NOTE: To view graphics, find this post at cristyfossum.com
I’m in Chicago with my grandsons this week while their parents are away. A couple days ago, we heard shouts and looked out the window to see hundreds of teachers with strike signs walking the neighborhood on their way to a rally. I ran out and joined the tail of the parade for a minute, walking and talking with a teacher, wishing them well.
In 2012, before any of my grandchildren attended Chicago Public Schools (CPS), i blogged in a very general way about the teachers striking in this windy city (read that blog here). But the Chicago Teachers Union (CTU) strike 2019, now in its seventh day, is highly personal to me. There is no hardship in our little lives, let me clarify; we are having a great time, lots of fun and games with these two precious, cagey guys. The splendid isolation during school hours i imagined ain’t happenin’, though. Again, no complaints and no worries, personally.
My daughter’s household doesn’t have to worry about childcare or missed income or addressing the lost instruction and myriad of other issues once agreement is reached. The situation is complicated and difficult, to say the least. While essentially siding with the CTU and considering their demands appropriate, i recognize the pressures and strictures CPS and the city face. Setting priorities in our governmental systems often seems an upside down process to me, propelled by skewed values, the corruption of personal financial gain, and crisis management. Frequently, it seems money is directed more towards reacting to problems rather than preventive measures. An example highlighted for me by a concerned high school senior illustrates the dynamic i’m describing: According to the American Friends Service Committee, the Chicago Police Department spends $4 million every day. If some of that money was invested in the school system, we could reasonably expect that many heart-wrenching situations the CPD has to deal with could be prevented.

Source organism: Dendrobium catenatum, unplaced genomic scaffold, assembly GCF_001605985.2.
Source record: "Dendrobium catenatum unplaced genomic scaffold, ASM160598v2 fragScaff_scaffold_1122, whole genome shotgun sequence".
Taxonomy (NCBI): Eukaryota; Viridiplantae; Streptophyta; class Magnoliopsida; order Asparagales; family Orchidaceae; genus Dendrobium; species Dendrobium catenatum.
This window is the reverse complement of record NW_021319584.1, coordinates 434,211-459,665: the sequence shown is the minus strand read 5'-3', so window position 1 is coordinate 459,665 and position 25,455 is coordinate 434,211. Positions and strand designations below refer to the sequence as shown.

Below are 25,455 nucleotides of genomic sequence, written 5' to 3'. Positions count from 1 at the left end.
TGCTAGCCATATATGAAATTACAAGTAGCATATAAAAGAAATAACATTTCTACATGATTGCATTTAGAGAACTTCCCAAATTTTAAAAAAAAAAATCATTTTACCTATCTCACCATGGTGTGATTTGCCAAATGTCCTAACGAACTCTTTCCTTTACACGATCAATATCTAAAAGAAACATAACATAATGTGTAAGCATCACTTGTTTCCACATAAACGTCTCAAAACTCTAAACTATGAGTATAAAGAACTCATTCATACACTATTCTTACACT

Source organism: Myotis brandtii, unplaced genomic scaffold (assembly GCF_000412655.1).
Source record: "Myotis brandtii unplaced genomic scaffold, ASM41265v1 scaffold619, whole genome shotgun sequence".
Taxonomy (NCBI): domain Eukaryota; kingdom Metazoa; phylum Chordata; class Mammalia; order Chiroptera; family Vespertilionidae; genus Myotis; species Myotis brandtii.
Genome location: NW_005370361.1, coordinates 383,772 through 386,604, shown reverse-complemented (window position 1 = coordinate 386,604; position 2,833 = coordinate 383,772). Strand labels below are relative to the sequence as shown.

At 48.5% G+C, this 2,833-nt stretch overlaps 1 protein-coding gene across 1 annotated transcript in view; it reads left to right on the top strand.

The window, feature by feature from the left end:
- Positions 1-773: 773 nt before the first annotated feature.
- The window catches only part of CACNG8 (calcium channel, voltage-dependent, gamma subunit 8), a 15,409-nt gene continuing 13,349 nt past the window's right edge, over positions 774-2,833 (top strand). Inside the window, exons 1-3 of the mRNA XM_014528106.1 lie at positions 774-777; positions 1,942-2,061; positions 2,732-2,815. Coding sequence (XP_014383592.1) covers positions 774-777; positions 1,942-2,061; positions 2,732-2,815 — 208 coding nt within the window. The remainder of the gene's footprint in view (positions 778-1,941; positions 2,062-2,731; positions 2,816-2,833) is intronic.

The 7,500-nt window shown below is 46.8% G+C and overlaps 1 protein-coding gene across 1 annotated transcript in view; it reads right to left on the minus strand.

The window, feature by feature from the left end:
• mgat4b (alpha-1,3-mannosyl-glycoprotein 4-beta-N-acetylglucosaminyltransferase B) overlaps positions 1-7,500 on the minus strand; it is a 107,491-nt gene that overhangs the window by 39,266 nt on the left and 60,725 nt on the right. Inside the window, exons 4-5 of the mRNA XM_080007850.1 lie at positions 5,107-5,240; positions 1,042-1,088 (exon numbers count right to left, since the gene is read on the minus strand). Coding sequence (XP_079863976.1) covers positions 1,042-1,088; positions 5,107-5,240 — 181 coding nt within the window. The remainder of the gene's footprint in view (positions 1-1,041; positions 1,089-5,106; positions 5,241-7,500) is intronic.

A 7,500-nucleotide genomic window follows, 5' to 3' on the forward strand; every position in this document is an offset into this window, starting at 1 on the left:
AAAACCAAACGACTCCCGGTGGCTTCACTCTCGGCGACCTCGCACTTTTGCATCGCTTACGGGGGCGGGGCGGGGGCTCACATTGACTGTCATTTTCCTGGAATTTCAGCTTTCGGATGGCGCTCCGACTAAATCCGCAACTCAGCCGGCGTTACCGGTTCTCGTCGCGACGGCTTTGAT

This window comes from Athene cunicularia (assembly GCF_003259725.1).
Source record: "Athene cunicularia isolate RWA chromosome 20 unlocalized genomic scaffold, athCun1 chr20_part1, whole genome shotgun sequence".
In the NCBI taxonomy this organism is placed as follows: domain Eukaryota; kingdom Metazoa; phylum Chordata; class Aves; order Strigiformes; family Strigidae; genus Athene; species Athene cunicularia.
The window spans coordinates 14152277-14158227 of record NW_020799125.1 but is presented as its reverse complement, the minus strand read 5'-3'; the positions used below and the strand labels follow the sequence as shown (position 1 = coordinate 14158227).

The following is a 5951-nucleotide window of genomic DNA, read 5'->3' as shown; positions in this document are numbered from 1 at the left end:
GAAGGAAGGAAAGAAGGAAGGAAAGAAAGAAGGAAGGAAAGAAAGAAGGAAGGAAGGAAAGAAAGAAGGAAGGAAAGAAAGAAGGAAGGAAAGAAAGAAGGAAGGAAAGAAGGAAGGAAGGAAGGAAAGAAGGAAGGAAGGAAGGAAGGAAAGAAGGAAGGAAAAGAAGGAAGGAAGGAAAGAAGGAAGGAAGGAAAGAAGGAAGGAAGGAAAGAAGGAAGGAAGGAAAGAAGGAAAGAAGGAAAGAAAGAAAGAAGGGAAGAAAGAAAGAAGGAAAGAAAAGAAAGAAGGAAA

Complicated. Difficult. My boys here, in their youthful innocence, wish the strike wouldn’t be settled until after Christmas vacation. Most of us hope and pray that intransigent sticking points can be effectively addressed today or tomorrow, for the good of all.